When I got started in the HVAC business half a century ago, I was very fortunate to work for a small firm where I learned a lot about design engineering from some really knowledgeable and practical HVAC engineers. The business we were in was designing HVAC for hospitals, colleges, universities, research facilities, and museums. All of these facilities required very sophisticated central air systems, heating systems, and chilled water systems.
What better time to talk about integrity than in a presidential election year. Certainly the perception of integrity within the building industry is much, much more low-key than the integrity of politicians, but it is the political environment that sets the bar for bad behavior.
This month’s B2B will focus on an existing datacom room located within a 200,000-sq-ft financial business office building. The existing datacom room is being expanded from 10,000 sq ft to 20,000 sq ft.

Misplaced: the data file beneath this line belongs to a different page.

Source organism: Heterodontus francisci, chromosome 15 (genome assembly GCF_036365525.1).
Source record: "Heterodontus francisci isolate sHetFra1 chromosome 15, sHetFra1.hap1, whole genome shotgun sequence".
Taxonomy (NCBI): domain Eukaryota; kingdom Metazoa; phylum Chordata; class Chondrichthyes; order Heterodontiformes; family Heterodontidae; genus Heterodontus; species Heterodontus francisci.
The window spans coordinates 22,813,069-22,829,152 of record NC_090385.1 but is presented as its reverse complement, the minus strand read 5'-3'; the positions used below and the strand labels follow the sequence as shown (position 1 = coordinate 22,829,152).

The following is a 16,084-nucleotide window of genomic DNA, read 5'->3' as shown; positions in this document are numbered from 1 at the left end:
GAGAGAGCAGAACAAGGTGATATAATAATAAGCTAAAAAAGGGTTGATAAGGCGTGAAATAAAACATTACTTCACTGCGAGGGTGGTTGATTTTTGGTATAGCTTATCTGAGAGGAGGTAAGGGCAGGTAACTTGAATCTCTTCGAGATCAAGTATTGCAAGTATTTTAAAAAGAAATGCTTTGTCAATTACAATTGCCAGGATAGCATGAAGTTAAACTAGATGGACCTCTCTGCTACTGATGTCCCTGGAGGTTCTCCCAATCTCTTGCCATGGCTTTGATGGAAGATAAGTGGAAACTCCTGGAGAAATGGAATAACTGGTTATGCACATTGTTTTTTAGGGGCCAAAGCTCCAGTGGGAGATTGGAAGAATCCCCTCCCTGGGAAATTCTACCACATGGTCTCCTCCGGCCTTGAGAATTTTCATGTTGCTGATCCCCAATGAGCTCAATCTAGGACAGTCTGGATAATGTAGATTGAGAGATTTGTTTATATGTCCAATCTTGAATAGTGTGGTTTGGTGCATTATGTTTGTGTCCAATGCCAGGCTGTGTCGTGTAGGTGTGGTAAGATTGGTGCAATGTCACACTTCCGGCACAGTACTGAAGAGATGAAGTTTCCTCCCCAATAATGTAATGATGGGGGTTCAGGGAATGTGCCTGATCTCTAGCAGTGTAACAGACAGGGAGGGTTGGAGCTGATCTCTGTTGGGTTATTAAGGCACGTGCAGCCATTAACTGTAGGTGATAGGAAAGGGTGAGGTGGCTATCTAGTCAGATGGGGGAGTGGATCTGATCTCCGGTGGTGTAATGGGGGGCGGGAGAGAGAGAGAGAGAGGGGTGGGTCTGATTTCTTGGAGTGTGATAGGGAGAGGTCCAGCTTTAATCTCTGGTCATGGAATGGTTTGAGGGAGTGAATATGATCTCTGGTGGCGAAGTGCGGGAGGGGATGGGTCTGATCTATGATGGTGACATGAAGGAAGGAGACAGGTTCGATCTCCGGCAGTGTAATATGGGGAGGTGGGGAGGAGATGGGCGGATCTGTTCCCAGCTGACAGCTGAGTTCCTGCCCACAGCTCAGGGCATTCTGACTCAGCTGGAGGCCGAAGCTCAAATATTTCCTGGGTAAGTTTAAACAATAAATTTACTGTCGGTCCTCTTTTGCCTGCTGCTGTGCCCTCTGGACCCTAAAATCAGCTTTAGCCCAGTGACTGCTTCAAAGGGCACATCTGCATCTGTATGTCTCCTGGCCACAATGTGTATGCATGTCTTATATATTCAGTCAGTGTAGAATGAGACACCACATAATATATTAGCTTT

In last November’s Back2Basics, I created a test for the readers based on the idea that the patient room design was similar to a pharmaceutical cleanroom, with an air lock for people to enter and leave the room.
Unfortunately, the potential threats to building occupants are varied and increasing. To adapt properly, let’s look at the culture change needed in the design process. Commissioning, recommissioning, and preventive maintenance are further pieces of a strategy to assure ongoing safety.
Leaning on experience and data from various K-12 cities and projects, the author pursues some less conventional design approaches. They may revolve around radiant heating and/or cooling, but depending on school size and other factors, the smart use of heat recovery, DOAS, and improved central plants could also put a project on the HVAC honor roll.